Greece Plays A Role In Julia: A Romance:

Sulla conquered Athens in 87 and 86BC. A stream of slaves was sent to Rome to fill the houses of the patricians with tutors, governesses, and secretaries. For the Greeks were known to be better educated than other slaves from other countries. And in fact Greek was considered a prestigious language that only aristocratic Romans spoke. To have a higher education back then meant to go to Athens and enroll in a school of philosophy or rhetoric.

But the Greeks were troublesome and likely to create plots and revolutions, too. Marcus Sisenna, Sulla’s right-hand lieutenant and political ally in Julia: A Romance, must help to ferret out the origins of a Greek conspiracy rife in Rome at the time of his dictatorship. Delphi becomes a hotbed of rebellion along with the island of Crete and the Palace of Knossos. Who knows where it ends? Look for Julia: A Romance next year from Cheops Books LLC.

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A Whole New Ending Julia: A Romance

Dora Benley is busy at work writing a whole new ending for the popular historical romance novel, Julia: A Novel. It is almost like a series. Did you like the first ending? You will like the second ending even better. The new title? Julia: A Romance, of course! And the authoress promises it will be even more romantic than before.

Julia has every reason to wish that she had not been born the daughter of a Roman senator during the Roman Civil Wars of Marius and Sulla. Her father, Rufus, is trying to escape the proscriptions lists and save his life by betrothing his only daughter in marriage to Marcus Sisenna. Marcus Sisenna is the right hand man of Marcus Sulla, one of the leading men of Rome of the day. Rufus needs his armies and the protection both Sulla and Sisenna can provide. But Julia does not want to marry a man who has already had five wives and who is just marrying her for her father’s money and estates. She does not want to be added to his collection of trophies.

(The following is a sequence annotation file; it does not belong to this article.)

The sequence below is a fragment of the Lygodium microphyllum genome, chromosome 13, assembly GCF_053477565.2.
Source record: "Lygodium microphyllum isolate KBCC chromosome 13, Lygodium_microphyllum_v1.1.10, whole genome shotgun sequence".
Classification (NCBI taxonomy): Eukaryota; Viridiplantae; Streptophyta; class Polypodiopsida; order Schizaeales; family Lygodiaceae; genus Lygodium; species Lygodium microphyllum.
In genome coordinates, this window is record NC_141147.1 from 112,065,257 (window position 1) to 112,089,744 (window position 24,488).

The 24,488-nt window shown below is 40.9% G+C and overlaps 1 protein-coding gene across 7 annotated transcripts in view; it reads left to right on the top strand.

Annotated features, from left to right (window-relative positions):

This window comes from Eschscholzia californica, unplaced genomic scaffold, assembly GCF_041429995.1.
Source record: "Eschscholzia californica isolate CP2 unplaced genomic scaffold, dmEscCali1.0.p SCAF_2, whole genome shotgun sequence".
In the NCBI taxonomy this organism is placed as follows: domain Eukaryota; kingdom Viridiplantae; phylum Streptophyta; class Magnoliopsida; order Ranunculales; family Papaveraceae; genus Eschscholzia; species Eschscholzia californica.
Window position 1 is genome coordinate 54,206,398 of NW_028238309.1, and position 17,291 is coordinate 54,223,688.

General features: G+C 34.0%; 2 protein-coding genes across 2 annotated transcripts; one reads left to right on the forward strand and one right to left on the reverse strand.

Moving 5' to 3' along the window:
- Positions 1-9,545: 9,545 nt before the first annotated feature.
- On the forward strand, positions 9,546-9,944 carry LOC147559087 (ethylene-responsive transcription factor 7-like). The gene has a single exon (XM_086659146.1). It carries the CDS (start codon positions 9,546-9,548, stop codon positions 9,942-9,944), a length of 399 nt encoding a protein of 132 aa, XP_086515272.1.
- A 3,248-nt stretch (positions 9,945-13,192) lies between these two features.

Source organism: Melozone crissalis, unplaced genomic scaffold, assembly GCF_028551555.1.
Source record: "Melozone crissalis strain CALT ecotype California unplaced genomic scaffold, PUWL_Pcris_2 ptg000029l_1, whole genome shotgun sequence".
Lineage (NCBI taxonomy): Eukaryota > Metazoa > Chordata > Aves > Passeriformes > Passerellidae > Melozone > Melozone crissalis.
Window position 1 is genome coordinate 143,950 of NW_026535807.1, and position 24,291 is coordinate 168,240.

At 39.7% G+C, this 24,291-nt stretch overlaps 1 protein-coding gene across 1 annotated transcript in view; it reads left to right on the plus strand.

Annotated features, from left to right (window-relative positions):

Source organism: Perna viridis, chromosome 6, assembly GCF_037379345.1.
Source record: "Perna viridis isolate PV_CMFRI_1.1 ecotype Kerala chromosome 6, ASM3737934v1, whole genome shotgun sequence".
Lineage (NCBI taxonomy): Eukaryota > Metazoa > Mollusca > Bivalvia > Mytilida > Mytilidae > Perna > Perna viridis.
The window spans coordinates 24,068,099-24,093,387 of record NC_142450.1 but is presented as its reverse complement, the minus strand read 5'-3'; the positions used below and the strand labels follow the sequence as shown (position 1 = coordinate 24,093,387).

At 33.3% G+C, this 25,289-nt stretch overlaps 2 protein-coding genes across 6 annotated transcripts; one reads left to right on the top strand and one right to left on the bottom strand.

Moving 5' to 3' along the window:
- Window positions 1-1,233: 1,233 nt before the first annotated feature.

Julia wants personal happiness despite the time period into which she has been born. Her father thinks only of keeping his wealth and estates together. Her divorced mother is interested only in her own lovers. To whom shall Julia turn for assistance? The answer may surprise you. For it is obviously just the opposite of what the desperate Julia might expect.

If you liked Julia: A Novel you will like Julia: A Romance even better! Dora will keep you posted. And meanwhile you might try a few of her other historical romances such as Caesar and Cleopatra: A Novel, Cleopatra’s Stone, Curse of Egypt, Helen of Troy, and Salisbury Plot.

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